"The best
place in
the world
to be."

So said Frank H.T. Rhodes,
a longtime friend of '44,
at the time of his
retirement in 1994

'44's contribution to his book
of Class mementos follows.

L-R '81 interview;
1977 Inauguration;
Barton Orientation;
Reporting out!

In concert, this fifth day of November, nineteen hundred and ninety-four, each of the fifty-four officers of the World War II decimated but still dynamic Class of '44 (a typical group is shown at the top right), do make this unanimous

Declaration of Affection

       When in the course of human events, it becomes necessary for we fifty-four spokespersons to expound on the desires and wishes of our solemn, silent, and severely scattered seven hundred and seventy-nine brethren and sisthren, each of whom in the years subsequent to the year nineteen hundred and forty-four hath pursued Life, Liberty, and Happiness to the fullest, and it remains for we fifty-four Class Officers to summarize, as is our right and as is our duty, the history and the reign of the present ruler of our extensive land grant - that's you Frank Harold Trevor Rhodes - we have determined - collectively and individually. after desultory deliberation - that no clear presence of abuses, usurpations, or definable despotism exists on the one hand but, on the other, that we verify that a formidable and unexplainable array of evidence exists in the public record that you, Frank Harold Trevor Rhodes, in your infrequent dealings with the Class of 1944 did not exercise reasonable prudence and probity on all occasions and, therefore, in seeking only native justice and in the interest of consanguinity, we endorsers of this Declaration - having lived through some bad times and being living proof that some bad times can be lived through, do, in petitioning for redress and submitting these facts and these pluses and minuses to the candid world hold these truths to be self-evident:

       That on the ninth day of June in the year nineteen hundred and ninety-four you did, at a sumptuous feast at which you were our most welcome guest of honor, make light of the cumulative tithing efforts of our good people, and in an inexplicable and unconscionable demonstration of poor taste did refer to our oversize instrument of equity that we had given to you - a CityCorp check drawn in the amount of $3.184 million - as being "rubber."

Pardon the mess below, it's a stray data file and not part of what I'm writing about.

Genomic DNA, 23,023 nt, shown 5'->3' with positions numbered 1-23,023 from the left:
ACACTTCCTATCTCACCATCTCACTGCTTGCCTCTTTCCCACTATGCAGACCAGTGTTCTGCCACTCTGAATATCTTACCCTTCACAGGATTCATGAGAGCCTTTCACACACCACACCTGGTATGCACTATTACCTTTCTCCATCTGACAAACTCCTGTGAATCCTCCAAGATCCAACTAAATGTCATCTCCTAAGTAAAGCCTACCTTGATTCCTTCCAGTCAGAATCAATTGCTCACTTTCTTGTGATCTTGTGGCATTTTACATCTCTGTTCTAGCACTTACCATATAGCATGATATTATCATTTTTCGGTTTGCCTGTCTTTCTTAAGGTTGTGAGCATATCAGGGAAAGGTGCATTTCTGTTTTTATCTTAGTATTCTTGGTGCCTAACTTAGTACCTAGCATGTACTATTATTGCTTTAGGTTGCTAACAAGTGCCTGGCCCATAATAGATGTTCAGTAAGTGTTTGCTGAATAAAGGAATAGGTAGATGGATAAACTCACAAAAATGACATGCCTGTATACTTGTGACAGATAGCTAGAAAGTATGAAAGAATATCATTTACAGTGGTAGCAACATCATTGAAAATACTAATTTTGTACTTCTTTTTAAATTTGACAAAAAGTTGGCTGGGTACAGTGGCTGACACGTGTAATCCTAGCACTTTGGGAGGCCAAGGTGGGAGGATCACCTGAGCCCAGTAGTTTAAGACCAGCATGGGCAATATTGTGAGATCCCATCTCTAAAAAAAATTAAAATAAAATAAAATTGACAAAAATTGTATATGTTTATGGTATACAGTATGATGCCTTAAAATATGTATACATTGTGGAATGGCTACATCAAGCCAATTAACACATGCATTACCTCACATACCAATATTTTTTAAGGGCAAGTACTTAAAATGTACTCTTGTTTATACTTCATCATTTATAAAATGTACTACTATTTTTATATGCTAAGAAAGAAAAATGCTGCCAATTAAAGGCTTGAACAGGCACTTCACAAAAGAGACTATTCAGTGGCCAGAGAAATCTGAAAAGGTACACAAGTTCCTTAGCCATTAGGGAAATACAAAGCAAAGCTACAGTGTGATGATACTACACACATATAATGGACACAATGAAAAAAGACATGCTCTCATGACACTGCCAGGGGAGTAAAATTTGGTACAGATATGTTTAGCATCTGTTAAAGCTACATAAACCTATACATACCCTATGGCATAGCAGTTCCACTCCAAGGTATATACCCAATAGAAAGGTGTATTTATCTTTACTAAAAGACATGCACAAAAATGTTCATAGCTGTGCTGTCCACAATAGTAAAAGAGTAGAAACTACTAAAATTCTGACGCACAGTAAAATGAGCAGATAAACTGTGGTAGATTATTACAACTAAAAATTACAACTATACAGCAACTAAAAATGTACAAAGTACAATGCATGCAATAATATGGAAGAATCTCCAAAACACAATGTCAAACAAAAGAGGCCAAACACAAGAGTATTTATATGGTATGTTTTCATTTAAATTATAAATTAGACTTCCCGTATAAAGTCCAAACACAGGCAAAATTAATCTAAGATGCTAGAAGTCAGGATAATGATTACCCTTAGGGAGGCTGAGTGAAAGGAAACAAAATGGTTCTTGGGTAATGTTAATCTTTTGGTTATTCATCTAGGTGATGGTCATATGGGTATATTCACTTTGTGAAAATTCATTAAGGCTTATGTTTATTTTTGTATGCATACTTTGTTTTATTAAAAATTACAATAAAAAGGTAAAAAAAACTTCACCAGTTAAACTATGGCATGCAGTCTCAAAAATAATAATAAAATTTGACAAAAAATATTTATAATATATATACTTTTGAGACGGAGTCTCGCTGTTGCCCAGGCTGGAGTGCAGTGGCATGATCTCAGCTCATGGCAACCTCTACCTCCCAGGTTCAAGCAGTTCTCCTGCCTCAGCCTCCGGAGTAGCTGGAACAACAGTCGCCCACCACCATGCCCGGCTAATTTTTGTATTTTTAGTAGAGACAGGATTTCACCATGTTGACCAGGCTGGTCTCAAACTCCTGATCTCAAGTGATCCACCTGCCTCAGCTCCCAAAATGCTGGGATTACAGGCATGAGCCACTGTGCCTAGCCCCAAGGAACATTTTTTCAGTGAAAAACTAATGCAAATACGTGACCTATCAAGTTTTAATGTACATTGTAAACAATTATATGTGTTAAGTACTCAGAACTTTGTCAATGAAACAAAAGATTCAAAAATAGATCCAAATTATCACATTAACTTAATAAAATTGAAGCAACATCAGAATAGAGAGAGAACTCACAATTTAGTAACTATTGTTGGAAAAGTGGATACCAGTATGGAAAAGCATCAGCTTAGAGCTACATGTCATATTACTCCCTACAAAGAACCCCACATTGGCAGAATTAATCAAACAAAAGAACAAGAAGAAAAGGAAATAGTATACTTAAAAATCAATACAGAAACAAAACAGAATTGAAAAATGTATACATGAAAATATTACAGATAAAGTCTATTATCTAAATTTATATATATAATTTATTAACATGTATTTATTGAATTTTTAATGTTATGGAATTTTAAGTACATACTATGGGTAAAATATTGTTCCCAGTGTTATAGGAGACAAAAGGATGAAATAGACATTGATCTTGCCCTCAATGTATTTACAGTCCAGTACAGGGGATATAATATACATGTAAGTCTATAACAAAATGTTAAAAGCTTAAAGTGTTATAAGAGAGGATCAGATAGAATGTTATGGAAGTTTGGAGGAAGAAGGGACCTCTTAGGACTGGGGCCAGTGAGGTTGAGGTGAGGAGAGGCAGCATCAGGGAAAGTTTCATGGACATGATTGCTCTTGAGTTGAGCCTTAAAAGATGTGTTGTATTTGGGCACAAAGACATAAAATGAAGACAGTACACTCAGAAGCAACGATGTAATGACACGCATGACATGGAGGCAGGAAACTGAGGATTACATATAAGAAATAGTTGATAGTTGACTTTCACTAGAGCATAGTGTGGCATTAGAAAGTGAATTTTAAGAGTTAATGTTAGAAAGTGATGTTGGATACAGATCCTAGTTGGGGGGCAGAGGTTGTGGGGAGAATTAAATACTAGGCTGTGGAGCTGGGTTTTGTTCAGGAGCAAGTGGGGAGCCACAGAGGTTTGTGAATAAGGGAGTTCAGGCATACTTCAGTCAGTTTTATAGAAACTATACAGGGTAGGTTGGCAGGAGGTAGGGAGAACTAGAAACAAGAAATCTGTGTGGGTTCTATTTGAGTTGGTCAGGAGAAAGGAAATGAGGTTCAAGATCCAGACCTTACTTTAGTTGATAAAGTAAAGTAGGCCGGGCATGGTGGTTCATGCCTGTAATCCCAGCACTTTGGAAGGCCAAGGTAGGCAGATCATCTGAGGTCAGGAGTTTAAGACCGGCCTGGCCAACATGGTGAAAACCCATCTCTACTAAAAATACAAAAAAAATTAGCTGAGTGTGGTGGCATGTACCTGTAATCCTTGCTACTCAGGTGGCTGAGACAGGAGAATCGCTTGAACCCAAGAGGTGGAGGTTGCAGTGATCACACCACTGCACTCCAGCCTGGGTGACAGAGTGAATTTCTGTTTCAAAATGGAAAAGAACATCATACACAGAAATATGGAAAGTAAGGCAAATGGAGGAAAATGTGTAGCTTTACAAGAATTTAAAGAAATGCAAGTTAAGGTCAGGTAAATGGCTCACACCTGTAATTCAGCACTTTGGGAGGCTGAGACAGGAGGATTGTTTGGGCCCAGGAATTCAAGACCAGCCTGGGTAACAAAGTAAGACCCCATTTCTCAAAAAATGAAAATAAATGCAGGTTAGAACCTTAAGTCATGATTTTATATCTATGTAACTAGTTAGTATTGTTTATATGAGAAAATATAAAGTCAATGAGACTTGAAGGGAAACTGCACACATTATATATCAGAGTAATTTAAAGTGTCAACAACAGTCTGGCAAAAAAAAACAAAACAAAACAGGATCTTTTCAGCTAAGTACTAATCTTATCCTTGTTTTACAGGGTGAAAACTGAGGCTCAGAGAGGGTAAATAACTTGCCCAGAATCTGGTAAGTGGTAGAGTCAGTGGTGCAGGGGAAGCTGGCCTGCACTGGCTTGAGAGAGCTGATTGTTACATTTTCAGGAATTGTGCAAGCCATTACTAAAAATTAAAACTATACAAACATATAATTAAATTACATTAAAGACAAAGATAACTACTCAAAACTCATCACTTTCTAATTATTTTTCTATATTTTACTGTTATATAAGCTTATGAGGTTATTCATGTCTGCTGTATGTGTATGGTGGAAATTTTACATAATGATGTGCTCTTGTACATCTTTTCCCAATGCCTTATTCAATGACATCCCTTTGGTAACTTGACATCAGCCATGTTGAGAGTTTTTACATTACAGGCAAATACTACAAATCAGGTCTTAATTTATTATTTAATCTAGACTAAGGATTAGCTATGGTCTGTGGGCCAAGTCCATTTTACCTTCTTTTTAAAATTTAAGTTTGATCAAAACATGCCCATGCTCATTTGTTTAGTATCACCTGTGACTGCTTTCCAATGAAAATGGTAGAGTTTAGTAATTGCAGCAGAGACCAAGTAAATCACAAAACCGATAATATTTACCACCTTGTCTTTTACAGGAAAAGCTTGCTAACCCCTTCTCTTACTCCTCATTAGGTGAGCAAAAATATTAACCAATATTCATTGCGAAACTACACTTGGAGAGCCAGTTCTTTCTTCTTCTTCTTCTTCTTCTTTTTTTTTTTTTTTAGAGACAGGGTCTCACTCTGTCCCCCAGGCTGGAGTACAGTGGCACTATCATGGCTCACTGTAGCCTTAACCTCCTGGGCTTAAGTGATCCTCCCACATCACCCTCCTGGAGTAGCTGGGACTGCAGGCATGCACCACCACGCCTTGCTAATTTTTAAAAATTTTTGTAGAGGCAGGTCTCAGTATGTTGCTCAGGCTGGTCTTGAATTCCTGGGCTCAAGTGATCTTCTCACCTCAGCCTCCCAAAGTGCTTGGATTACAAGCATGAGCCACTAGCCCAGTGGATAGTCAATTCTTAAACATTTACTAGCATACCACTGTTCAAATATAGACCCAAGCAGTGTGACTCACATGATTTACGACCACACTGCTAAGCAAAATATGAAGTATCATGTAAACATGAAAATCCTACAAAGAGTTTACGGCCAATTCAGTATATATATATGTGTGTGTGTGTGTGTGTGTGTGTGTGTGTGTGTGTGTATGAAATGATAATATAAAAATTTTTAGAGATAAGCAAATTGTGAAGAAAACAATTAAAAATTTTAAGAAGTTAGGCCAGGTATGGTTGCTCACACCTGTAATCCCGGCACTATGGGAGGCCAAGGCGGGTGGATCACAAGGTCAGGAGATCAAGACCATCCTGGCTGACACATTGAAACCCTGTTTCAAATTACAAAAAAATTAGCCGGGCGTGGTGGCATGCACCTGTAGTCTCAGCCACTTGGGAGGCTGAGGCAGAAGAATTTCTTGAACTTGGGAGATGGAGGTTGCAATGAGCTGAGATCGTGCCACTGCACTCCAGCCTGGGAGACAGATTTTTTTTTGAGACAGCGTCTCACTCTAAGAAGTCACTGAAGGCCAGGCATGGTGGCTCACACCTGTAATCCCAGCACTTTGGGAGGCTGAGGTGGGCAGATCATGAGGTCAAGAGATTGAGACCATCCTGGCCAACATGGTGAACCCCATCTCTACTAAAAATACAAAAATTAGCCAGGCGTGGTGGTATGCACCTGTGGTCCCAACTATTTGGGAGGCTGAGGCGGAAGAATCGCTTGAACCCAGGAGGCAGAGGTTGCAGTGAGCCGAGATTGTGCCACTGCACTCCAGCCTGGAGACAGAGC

The fact that this sizable contribution reflected an enormous outpouring of goodwill on our part and the instrument of transfer was, in actuality, an absolutely worthless two-foot by four-foot Styrofoam replica (photo at right), and the fact that just prior to your acceptance of said instrument, this symbol did fall from its tripod not once but twice and actually did bounce on each occasion, were, in the opinion of our assembled septuagenarians, insufficient reasons for any jocularity on your part. (Sir, that gizmo symbolized three million bucks! . . We have to give you a grade of "C" for this outrageous flippancy!)

       On this same occasion, in adopting the chameleon-like behavior so characteristic of many other of today's leaders you then fit your ensuing remarks quite expertly to what this large assemblage of '44's wanted to hear, and with well-researched verities you expounded at great length on the trials and tribulations experienced during World War II as experienced by the Cornellians shown in the bottom left photo and gathered before you, raising the self-esteem of everyone present once again to new heights and even bringing forth one meek "Hurrah!" from the back of the tent. (Give yourself two “Attaboys!” for this, Frank!)

       And, then while joyful tears of recollection and remembrance were still In the eyes of many, and while an "Isn't he great?" buzz began to circulate and gain momentum under the big tent, you again shocked everyone present by belittling our class emblem (shown at top left) stressing that our emblem's motto was couched in Latin that, at best, resembled Yugoslavian doggerel; commenting that you had been presented with four differing faculty translations that, in their totality, confirmed the obvious faultiness of our Class motto's wordage; and that, as ruler of the realm, you were in a position to offer discounted remedial summer school Latin instruction to any and all of the assembled.